Recording tape is barely older than the senior members of the Boomer generation. It was introduced in the 1940’s as an alternative to direct-to-disc recording, which was how records were being produced prior to then.
The idea of putting music (or whatever) on a strip of magnetic tape was quite revolutionary. Recording studios embraced it at once. But tape for the home consumer was a different matter. It had some growing up to do before it would be widely embraced.
Tape came on big reels. It took a long time to rewind or fast-forward, as opposed to quickly moving a tonearm to different tracks on a record.
But the concept of recording tape for the consumer was too good to be ignored. As the 60’s debuted, several tape cartridge systems were under development, including a four-track, continuous-loop cartridge devised by the Lear Company, the Fidelipac system used by radio broadcasters, and the “Casino” cartridge introduced by the RCA company for use in its home audio units.
In 1962, Philips introduced a cartridge which held a tape 1/8″ wide, as opposed to the 1/4″ wide reel-to-reel tape that others were attempting to integrate int a self-contained cartridge.
The 1/8″ tape had crappy audio qualities when first introduced, and sales crawled. But Philips felt like they were on to something. They encouraged other companies to develop the cassette technology, but to observe the standards that they had laid down by licensing its use. The result was a swarm of development on the cassette.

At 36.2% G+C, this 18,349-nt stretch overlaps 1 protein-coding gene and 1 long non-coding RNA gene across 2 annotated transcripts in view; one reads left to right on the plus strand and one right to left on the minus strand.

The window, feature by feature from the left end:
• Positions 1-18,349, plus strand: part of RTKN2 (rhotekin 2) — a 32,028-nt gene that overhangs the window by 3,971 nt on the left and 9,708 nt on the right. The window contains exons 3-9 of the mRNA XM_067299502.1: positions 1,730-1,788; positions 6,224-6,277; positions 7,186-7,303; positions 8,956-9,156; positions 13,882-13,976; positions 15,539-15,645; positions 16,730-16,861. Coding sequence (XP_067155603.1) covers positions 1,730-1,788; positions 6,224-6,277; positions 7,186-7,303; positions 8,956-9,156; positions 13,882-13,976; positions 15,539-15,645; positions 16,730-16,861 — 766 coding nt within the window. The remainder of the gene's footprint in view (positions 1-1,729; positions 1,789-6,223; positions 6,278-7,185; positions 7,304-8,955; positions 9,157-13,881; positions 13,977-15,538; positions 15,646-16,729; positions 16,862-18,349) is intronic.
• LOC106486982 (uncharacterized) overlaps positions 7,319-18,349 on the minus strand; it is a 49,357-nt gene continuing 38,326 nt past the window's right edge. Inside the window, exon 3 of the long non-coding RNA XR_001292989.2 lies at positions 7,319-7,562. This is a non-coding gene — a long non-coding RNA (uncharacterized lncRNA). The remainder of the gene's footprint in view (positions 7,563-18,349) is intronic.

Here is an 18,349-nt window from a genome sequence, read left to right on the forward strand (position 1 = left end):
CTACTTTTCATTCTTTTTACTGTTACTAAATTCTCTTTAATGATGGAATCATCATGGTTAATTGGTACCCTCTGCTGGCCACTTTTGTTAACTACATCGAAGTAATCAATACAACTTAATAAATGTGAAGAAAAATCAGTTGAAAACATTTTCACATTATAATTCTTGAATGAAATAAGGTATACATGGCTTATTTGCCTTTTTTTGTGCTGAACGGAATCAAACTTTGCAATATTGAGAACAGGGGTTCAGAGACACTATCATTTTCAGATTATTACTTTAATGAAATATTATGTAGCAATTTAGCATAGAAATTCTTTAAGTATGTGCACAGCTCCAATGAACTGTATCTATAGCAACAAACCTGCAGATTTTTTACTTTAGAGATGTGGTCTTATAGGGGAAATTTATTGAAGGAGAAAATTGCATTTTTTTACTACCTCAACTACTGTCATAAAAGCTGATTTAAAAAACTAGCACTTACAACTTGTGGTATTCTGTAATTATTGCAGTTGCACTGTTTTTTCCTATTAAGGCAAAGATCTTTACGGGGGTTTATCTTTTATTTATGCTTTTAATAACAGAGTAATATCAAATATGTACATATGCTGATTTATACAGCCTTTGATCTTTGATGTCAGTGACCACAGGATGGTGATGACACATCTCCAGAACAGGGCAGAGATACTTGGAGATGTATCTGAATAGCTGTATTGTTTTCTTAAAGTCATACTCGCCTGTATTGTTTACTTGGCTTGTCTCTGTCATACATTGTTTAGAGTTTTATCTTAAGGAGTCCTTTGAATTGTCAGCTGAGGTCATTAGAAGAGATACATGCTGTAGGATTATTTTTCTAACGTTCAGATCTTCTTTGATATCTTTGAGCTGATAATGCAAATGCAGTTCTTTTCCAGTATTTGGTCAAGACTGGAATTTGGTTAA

By 1968, nearly a hundred different manufacturers had sold more than 2.4 million cassette players worldwide. The cassette business was worth about $150 million. Thanks to worldwide adherence to the standards established by the Philips company, the compact cassette was the most widely used format for tape recording by 1970.
But the sound still sucked. There was a lot of hiss on the slowly-moving narrow tape, and audiophiles either listened to records, or four- and eight-track tapes. Some of them purchased music on reels of tape. For cassettes to take over the world, their fidelity would have to be improved.
That year, top-end cassette machine manufacturer began selling units with Dolby noise reduction. The idea was that high-end sounds would be amplified during recording, then muffled a bit during playback. The tape’s hiss would fade into the background.
It worked fairly well, but not as expected, in many cases. The first automobile cassette players were notoriously weak on high end sounds, and playing the Dolby-encoded tape with the Dolby compensation shut off would make the highs blast forth. The tape hiss would disappear as the highway noise would mask it. But when you listened to cassettes with the engine off, it was obvious that there was a ton of background noise.
But cassettes gradually nudged eight-tracks aside, and by 1980, dominated the market.
Nowadays, I listen to high-fidelity mp3’s on a car stereo that reads memory cards. I put sixteen hours of music on a single gigabyte card. And it sounds perfect.
But I grew up with cassettes loaded with hiss that also played beautifully, as long as you were going at least fifty miles per hour.